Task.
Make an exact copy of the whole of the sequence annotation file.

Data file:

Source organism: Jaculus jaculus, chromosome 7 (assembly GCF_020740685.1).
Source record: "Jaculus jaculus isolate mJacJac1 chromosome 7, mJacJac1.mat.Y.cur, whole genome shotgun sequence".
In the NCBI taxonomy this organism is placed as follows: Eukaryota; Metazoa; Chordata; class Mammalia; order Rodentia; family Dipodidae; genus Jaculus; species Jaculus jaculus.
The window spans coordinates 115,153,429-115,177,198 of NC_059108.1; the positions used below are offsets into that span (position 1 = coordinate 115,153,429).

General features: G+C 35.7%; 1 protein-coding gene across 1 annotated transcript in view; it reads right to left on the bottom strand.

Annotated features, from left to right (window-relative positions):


Source organism: Jaculus jaculus, chromosome 7 (assembly GCF_020740685.1).
Source record: "Jaculus jaculus isolate mJacJac1 chromosome 7, mJacJac1.mat.Y.cur, whole genome shotgun sequence".
In the NCBI taxonomy this organism is placed as follows: Eukaryota; Metazoa; Chordata; class Mammalia; order Rodentia; family Dipodidae; genus Jaculus; species Jaculus jaculus.
The window spans coordinates 115,153,429-115,177,198 of NC_059108.1; the positions used below are offsets into that span (position 1 = coordinate 115,153,429).

General features: G+C 35.7%; 1 protein-coding gene across 1 annotated transcript in view; it reads right to left on the bottom strand.

Annotated features, from left to right (window-relative positions):